He would look at a woman and say, "what child would come out of this woman?"
A man's life is directed towards fighting. A woman's is to procreate.
To carry a child for 9 months… nurture and Breast-feed the child.
He believed this to be such an important thing for the human race, for human beings
that he believed this to be women's main mission.
When I started to compete I remember he came to me
and told me, "you are too pretty to be fighting."

Women were made exclusively to be a wife, mother, and take care of children.
Every woman who doesn't do exactly this is not right.
But at that time women were not even allowed to vote.
So there is this mentality of the men of that era.
Women did not have rights. But things evolved and in the Gracie family it was no different.
In 1937, Hélio meets Margarida the mother he would choose for his children.
Mom was very friendly, very refined, and very classy.
Margarida was only 18 years old and was already divorced with two children.
Her father was a powerful businessman.
And when dad got close to her, my grandfather
naturally thought "this is another gold digger coming around."
Eventually mom decided that she was marrying dad anyway and said
"this is the deal, I will marry Hélio and that's it."
It was the beginning of a new phase in the life of Hélio Gracie.
But his most important fights were yet to come.

Hélio had become a husband, a teacher, and a famous fighter.
But his biggest dream was to become a father.
He wanted to have his little team also - since uncle Carlos had his kids.
He always wanted to have kids. The idea of family - he was very connected to these kinds of things.
He always liked children a lot.
Carlos Gracie, who recently had been widowed
would make Hélio an unusual proposition.
Uncle Carlos had a lot of children and married
another woman who did not treat the children very well.
The partnership between him and uncle Hélio was so close that
when my dad married for the second time, he gave his first seven children
(the children from his first marriage plus 2 others he had)
to uncle Hélio to raise.
And dad who loved children and was dying to have kids said: "Of course!"
He adopted Carlos' seven children and they came to live with him.
One day dad and mom had no children, the next day they instantly had seven.
And they were not babies.

In 1947, the brothers Carlos and Hélio
opened a new academy that would make history.
They began to teach and it became a Brazilian Kodokan.
And one of the greatest jiu-jitsu teams of that era was formed.
What Hélio Gracie did with the Gracie Academy was
a samurai school.

The self-defense method he created attracted people from all walks of life;
the poor, the rich, and very important people; successful businessmen,
politicians, and heads of state.
You drive around the streets of Rio and see the street names you realize,
"Wow", dad taught those guys. So many important people who have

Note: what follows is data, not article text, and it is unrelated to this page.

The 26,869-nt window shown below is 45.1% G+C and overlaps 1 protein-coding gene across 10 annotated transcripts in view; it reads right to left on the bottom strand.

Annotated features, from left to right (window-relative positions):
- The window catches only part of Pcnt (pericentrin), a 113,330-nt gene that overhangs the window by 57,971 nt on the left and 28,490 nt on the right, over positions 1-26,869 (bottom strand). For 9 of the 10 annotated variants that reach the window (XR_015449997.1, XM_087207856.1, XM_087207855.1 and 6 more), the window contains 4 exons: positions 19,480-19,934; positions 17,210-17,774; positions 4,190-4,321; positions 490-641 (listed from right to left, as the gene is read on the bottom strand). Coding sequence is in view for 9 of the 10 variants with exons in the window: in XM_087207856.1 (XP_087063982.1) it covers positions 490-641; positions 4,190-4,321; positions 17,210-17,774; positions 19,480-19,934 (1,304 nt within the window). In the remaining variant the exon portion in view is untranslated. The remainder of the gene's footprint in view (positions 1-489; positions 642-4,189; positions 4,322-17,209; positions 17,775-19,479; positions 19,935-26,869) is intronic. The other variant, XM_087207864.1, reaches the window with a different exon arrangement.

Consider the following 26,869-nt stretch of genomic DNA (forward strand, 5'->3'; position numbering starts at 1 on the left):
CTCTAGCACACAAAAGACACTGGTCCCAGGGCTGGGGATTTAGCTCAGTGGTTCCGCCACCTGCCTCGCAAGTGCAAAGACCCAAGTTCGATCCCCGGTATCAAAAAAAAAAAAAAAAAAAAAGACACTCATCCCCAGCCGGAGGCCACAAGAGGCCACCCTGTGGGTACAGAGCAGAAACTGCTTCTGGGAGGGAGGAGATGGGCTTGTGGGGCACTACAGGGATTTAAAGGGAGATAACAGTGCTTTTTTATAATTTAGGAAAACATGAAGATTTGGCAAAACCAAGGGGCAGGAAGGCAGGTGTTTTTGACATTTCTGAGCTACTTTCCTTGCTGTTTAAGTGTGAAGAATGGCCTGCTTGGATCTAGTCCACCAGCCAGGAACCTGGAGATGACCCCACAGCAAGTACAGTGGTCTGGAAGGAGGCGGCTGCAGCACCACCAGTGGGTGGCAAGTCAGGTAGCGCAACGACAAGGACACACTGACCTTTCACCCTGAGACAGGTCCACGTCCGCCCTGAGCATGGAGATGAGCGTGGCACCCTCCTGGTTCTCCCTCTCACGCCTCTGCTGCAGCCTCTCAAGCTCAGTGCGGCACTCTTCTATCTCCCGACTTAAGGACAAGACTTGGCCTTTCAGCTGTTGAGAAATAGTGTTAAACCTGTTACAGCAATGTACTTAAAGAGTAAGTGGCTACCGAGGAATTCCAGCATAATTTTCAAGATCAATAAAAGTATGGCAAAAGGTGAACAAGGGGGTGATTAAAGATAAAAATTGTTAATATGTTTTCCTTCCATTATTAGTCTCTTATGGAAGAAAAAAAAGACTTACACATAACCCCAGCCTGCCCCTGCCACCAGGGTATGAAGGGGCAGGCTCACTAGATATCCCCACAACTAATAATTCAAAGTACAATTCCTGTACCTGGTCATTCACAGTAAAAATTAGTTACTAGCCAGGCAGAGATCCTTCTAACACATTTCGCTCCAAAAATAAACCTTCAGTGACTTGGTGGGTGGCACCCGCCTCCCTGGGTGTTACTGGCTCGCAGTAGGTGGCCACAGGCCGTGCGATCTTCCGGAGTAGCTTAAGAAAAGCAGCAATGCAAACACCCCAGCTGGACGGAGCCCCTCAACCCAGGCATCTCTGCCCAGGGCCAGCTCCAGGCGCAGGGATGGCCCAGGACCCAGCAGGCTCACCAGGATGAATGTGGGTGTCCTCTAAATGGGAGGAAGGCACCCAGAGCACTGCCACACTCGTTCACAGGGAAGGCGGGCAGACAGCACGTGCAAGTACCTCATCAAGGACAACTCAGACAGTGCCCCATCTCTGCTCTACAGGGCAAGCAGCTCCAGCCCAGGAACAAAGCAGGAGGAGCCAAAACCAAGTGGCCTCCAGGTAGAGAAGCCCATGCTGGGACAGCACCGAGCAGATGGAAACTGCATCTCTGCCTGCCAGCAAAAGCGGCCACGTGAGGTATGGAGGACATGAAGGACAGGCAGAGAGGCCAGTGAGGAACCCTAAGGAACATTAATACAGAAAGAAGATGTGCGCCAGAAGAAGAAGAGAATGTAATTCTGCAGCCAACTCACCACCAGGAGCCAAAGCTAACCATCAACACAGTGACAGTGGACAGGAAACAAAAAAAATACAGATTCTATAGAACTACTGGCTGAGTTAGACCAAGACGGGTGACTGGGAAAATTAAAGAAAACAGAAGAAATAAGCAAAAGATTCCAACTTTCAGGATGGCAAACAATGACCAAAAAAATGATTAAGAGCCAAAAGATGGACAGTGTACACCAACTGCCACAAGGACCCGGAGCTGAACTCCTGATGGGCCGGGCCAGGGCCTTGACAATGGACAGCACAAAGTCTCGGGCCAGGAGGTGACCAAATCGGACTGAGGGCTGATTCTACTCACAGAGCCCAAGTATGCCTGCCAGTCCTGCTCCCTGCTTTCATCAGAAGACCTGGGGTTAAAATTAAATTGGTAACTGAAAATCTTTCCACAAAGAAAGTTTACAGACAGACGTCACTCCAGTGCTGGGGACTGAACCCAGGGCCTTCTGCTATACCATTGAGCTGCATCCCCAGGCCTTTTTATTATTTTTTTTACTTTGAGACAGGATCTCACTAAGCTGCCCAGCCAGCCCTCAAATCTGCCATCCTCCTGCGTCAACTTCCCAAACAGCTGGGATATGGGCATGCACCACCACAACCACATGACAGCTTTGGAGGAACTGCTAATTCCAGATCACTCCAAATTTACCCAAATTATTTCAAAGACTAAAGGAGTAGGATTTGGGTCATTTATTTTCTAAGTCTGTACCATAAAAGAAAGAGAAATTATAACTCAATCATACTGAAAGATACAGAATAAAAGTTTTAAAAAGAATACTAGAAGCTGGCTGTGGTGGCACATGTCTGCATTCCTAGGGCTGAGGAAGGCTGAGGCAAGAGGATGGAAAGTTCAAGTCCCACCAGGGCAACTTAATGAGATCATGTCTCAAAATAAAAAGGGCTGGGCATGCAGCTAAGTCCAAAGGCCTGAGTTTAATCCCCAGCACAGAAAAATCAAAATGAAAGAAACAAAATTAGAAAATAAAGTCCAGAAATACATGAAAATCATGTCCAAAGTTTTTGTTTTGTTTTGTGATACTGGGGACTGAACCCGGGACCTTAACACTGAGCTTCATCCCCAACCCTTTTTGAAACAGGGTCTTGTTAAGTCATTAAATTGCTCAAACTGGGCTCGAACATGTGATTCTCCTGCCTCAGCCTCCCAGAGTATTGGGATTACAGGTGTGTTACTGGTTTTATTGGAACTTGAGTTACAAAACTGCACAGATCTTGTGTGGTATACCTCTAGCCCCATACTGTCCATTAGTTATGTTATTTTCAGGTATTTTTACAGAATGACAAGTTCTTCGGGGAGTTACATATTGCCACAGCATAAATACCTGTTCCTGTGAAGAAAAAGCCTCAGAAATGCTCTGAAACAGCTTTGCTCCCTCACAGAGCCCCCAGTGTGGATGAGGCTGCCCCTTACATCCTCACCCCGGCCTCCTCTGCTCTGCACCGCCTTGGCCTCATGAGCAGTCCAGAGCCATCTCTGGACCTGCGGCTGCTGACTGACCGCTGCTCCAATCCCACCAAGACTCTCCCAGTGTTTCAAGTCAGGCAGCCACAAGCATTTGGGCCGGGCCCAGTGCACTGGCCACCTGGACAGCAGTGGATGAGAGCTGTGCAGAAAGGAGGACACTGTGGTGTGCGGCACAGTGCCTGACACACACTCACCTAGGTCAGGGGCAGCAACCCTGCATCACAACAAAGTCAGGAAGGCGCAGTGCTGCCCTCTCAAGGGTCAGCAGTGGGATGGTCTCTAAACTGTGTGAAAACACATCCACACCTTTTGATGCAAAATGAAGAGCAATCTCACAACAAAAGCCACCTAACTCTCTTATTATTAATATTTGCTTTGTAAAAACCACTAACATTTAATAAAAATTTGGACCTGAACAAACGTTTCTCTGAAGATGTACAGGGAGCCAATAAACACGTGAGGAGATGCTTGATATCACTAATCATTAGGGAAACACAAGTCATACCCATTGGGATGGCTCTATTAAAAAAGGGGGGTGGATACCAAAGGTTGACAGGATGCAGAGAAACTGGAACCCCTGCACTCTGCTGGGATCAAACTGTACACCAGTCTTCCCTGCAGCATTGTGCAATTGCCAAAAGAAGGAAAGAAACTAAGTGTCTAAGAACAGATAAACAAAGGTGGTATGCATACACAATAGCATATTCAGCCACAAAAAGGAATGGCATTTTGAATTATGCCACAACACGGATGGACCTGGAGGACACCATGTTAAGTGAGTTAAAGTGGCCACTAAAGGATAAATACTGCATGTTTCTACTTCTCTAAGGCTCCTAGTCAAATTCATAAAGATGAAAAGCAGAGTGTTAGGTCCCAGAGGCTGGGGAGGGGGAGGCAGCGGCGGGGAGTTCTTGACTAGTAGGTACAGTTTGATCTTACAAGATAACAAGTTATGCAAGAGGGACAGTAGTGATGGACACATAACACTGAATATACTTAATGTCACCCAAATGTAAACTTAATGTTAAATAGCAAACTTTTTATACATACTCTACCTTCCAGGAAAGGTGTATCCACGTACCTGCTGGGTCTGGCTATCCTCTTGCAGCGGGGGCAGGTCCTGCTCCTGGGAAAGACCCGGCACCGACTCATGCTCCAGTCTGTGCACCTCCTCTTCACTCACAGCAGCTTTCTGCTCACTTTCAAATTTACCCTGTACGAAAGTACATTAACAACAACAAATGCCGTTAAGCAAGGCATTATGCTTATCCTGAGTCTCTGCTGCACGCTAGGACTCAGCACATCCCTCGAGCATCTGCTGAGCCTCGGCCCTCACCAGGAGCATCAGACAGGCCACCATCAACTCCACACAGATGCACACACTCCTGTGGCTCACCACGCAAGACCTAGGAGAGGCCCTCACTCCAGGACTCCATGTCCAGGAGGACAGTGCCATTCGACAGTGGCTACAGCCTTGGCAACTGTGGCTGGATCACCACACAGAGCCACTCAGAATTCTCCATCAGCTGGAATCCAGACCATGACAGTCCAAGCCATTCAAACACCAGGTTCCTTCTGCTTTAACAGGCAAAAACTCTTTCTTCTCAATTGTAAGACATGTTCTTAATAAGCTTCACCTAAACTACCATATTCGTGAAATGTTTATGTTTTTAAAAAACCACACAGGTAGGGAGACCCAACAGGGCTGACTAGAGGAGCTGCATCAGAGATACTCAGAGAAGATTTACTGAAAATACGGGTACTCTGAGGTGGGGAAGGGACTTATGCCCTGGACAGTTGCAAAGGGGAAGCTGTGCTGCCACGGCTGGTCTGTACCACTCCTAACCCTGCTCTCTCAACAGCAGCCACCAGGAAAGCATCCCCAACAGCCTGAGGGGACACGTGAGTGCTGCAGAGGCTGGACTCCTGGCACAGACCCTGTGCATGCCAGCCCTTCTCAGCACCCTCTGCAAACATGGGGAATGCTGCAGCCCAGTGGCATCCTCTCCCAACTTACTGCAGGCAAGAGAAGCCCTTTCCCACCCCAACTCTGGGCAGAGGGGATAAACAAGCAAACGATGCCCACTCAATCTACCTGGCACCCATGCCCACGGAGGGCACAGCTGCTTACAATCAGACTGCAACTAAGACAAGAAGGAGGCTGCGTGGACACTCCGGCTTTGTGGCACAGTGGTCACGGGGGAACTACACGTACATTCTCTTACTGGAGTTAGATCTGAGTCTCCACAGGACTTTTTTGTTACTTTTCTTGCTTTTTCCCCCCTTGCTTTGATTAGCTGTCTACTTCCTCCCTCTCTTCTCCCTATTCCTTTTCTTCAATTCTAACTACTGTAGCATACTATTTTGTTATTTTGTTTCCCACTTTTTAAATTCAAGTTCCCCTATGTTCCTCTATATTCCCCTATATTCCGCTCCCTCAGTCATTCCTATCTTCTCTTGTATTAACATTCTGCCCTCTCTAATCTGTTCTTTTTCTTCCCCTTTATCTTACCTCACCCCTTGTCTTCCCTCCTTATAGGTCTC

streets named after them were Hélio Gracie's students.
Hélio gave great emphasis to self-defense.
And, in addition to jiu-jitsu's technical efficiency, there was a philosophy about life.
They would encourage the youth not to smoke or drink alcohol.
I never tried a beer or any alcoholic beverage in my life,
because of what I learned from him, because of his example and my father's.
They created a religion. Jiu-jitsu became a true religion, a life doctrine, a philosophy,
a really impressive thing. The only way to understand it is to be around them.
It's no wonder they have such a legion of followers.

With the academy going strong, Hélio began to challenge
the greatest Brazilian and international fighters.
Hélio Gracie challenged a group of Japanese that was in Brazil
at the time. They were part of Kimura's team.

Upon challenging Masahiko Kimura, the world jiu-jitsu champion,
Hélio received a disappointment.
Kimura didn't accept the challenge, arguing that he was the world champion
and Hélio Gracie was nobody.
Kimura weighted almost twice as much as Hélio Gracie, therefore
it was no big deal for a heavyweight world champion to defeat a much lighter fighter.
Kimura said, "if you want to fight someone, fight Kato, who is the second in the world.
He is only 20 kilos heavier than you and, like me, will easily beat you."

But before the fight with Kato,
Hélio Gracie would break a rib during practice.
The doctors didn't want to let him fight. They were afraid it could puncture his lung,
which is very dangerous.
They fought anyway in Maracanã, their first fight - September 1951. It was a draw.
Afterward he told Carlos, "I think if I fight him again, with a healthy rib, I can beat him."
Rematch in São Paulo.

Hélio beat up the guy. He beat him with the kimono. A choke with the kimono which is...
you need to have a lot of skill!
Hélio Gracie got him in a choke from the guard, turned to the referee and said: "he is sleeping"
The referee replied: "He did not tap, keep going!" So Hélio said, "Do you want me to kill this man?"
Hélio let go. The guy turned on his side and passed out and that was it.
Consequently, Kimura came up to the ring and at that moment he accepted
Hélio Gracie's challenge.
Kimura declared to the newspapers that if he did not defeat Hélio Gracie in three minutes
he would consider Hélio Gracie the winner of the fight.
It was a historical fight. The first time a Brazilian ever fought
against a world champion.

Hélio Gracie withstood Kimura, a man of 98 kilos who was smothering him.
Many times he ran out of air.
Dad said that he felt he was inside a blender. He couldn't think about anything.